Rabbi Shmuel Herzfeld has an op-ed at the NYT about a scandal in America's largest kosher meat-packing factory.
The substance of the story isn't that surprising. The people running the factory, catering to a reliegious clientele and probably orthodox Jews themselves, should be expected to have high ethical standards, yet it appears they don't. The leaders of the community can be expected to be the public guardians of these ethical standards, yet faced with the scandal, they're either trying to fix it behind the scenes or they're not even doing that; their public stance, in any case, leaves much to lament, if Herzfeld's depiction is accurate. I wouldn't know: this is the first I've heard of the matter.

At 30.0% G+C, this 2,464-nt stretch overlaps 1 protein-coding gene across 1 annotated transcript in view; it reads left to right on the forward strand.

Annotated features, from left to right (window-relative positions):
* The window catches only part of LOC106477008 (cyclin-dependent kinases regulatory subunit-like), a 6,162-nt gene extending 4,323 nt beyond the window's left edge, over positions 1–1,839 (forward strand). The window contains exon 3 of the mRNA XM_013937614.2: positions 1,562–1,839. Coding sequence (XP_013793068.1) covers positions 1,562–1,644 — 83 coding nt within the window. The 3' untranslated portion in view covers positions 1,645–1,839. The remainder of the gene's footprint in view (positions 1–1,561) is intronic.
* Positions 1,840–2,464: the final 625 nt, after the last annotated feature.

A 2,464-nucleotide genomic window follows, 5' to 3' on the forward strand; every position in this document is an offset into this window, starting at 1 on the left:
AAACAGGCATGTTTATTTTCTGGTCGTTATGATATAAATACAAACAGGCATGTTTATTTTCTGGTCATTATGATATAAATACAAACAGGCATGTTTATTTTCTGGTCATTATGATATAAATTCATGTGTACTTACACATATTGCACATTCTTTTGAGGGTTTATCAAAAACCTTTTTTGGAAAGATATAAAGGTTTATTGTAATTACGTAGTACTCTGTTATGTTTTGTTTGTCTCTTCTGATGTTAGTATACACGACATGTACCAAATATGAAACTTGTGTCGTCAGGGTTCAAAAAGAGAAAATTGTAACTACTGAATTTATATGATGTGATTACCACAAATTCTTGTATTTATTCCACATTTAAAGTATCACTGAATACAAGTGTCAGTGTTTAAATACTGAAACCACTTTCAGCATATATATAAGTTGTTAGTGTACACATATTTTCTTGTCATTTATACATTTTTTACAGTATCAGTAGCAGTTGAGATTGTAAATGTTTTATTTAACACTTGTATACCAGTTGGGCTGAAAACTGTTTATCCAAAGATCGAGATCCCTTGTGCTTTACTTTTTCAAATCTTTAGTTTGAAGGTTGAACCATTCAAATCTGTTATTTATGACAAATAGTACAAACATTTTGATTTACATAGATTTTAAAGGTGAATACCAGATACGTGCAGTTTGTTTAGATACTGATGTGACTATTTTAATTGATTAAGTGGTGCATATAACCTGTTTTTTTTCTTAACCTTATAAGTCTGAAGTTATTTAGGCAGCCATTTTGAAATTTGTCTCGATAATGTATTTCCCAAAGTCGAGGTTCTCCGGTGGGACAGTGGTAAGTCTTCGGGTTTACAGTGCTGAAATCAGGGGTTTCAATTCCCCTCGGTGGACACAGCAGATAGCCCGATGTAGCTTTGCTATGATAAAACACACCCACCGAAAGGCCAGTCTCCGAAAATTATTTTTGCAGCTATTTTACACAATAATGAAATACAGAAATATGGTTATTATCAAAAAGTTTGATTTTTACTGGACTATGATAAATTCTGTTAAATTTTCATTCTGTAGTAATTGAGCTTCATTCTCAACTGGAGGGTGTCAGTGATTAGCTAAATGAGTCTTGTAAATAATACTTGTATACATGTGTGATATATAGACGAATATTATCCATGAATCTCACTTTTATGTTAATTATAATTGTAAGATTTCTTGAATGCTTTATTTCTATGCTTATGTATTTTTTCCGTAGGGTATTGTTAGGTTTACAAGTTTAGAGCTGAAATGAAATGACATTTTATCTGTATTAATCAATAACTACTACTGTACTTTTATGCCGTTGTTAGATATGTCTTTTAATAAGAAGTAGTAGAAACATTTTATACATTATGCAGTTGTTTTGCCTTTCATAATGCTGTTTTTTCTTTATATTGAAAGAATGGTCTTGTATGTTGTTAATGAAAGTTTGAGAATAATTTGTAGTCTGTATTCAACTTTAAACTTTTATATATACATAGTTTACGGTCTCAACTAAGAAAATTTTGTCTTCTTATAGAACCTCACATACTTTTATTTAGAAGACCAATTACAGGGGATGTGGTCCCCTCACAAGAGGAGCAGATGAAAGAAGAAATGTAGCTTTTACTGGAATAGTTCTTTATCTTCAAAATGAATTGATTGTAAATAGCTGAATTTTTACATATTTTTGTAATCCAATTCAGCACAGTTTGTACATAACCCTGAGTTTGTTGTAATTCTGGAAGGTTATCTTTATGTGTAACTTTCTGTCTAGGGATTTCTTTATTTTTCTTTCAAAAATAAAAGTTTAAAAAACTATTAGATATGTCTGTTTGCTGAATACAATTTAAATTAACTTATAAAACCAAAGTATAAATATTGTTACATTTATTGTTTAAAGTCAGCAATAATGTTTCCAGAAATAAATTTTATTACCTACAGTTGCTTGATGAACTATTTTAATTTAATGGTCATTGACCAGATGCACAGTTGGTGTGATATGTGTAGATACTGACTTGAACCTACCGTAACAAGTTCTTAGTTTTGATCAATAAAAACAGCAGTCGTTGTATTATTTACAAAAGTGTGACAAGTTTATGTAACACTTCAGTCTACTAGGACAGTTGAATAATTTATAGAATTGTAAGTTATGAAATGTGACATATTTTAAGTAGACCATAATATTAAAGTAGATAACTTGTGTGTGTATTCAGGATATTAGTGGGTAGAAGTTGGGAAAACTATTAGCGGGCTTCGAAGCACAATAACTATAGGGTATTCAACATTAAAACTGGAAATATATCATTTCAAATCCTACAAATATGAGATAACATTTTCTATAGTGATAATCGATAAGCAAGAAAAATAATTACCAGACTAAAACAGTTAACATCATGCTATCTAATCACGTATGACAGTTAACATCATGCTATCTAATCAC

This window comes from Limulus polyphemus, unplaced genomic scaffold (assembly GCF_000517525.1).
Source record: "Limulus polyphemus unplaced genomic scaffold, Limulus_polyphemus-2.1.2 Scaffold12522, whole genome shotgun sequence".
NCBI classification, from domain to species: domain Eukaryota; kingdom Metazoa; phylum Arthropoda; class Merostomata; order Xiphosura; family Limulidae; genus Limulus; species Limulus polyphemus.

And there-in lies the true tale. The willingness of an orthodox rabbi to air grievances from inside the community in the most important newspaper in the land bespeaks a level of comfort, of being at home, of self-confidence in his identity as an orthodox Jew who is fully a part of American society as such, not in spite of it. These all really are taken for granted in the United States, to the extent that some of you will be wondering what this post is even about. A situation inconceivable for thousands of years is, quite simply, boringly banal.